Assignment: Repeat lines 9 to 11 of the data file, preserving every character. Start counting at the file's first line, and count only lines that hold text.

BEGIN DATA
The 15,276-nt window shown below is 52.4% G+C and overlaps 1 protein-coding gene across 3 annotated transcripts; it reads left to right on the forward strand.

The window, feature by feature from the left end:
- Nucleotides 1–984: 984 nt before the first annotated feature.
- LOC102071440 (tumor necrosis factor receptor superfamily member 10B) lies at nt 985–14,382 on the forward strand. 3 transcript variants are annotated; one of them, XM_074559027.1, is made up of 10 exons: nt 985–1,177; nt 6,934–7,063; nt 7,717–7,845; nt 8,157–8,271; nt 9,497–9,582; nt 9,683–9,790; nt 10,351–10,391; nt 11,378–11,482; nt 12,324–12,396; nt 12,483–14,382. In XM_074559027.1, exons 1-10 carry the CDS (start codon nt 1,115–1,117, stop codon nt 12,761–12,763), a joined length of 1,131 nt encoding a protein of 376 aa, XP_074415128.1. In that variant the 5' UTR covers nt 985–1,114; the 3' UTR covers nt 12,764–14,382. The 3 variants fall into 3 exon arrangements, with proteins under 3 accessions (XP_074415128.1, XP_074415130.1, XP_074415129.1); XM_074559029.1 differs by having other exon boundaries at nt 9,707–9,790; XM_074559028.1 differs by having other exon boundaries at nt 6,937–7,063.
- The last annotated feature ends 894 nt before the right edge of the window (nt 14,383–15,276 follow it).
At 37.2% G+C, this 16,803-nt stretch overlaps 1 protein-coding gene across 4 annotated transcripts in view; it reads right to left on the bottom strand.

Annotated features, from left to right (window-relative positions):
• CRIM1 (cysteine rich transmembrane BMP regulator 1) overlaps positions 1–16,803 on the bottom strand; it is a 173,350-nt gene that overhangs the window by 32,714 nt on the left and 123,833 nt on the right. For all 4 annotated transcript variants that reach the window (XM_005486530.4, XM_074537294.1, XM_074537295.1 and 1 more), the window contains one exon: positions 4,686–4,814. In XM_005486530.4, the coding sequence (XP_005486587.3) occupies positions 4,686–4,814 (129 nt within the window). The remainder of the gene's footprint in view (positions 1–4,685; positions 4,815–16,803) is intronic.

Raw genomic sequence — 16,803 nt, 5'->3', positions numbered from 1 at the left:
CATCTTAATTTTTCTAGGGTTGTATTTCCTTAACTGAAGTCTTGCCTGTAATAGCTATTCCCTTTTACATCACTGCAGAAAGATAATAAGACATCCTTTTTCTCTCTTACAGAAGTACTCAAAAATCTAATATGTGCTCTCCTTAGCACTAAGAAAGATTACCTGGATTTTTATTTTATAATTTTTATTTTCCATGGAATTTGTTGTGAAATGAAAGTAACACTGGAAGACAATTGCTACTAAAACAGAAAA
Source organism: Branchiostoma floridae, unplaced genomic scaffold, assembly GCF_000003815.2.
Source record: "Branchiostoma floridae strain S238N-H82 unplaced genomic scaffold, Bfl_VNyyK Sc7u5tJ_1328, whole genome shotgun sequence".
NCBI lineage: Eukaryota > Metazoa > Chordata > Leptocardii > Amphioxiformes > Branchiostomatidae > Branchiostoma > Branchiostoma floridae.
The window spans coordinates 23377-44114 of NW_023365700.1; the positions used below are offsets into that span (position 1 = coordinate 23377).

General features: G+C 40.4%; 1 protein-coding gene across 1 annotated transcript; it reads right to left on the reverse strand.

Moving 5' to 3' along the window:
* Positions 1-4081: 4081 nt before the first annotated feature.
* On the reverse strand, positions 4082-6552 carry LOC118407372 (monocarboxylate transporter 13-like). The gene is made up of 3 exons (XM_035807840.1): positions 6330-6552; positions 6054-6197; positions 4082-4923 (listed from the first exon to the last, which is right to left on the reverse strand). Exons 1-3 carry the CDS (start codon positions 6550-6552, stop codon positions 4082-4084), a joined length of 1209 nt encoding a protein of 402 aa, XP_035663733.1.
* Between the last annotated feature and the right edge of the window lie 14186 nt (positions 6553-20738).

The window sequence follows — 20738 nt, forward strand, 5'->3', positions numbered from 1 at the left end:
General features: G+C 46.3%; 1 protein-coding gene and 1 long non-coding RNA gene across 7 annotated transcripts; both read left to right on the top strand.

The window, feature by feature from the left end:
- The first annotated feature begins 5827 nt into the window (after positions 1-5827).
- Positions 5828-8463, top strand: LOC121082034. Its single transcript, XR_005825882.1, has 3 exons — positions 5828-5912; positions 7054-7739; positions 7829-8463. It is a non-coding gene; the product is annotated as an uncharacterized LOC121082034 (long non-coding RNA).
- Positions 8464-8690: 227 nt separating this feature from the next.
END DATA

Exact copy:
Raw genomic sequence — 16,803 nt, 5'->3', positions numbered from 1 at the left:
CATCTTAATTTTTCTAGGGTTGTATTTCCTTAACTGAAGTCTTGCCTGTAATAGCTATTCCCTTTTACATCACTGCAGAAAGATAATAAGACATCCTTTTTCTCTCTTACAGAAGTACTCAAAAATCTAATATGTGCTCTCCTTAGCACTAAGAAAGATTACCTGGATTTTTATTTTATAATTTTTATTTTCCATGGAATTTGTTGTGAAATGAAAGTAACACTGGAAGACAATTGCTACTAAAACAGAAAA
Source organism: Branchiostoma floridae, unplaced genomic scaffold, assembly GCF_000003815.2.